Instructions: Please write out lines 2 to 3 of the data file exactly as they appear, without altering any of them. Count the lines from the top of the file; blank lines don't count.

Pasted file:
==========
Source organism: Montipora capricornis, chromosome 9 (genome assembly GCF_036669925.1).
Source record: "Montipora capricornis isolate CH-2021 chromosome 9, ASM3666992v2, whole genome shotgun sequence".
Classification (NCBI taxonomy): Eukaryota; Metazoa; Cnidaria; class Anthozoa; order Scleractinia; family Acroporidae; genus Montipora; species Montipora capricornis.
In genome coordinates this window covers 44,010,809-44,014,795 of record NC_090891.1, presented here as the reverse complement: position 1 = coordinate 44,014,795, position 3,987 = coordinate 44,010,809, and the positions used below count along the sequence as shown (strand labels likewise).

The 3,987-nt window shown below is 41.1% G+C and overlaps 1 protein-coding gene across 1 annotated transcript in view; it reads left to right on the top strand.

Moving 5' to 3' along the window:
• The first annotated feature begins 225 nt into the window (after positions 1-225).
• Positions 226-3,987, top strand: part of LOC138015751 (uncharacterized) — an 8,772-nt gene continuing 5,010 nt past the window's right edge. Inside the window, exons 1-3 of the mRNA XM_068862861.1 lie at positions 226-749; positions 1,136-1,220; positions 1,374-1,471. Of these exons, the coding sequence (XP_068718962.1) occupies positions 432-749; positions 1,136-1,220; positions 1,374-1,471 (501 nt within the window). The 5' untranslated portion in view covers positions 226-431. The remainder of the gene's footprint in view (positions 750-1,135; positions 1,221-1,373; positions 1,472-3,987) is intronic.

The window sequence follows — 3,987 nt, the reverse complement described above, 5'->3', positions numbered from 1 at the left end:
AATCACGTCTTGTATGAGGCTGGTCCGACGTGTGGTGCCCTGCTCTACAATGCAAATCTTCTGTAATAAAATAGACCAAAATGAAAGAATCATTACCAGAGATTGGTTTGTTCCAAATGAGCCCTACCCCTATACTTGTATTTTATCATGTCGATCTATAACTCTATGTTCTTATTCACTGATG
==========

Source record: "Montipora capricornis isolate CH-2021 chromosome 9, ASM3666992v2, whole genome shotgun sequence".
Classification (NCBI taxonomy): Eukaryota; Metazoa; Cnidaria; class Anthozoa; order Scleractinia; family Acroporidae; genus Montipora; species Montipora capricornis.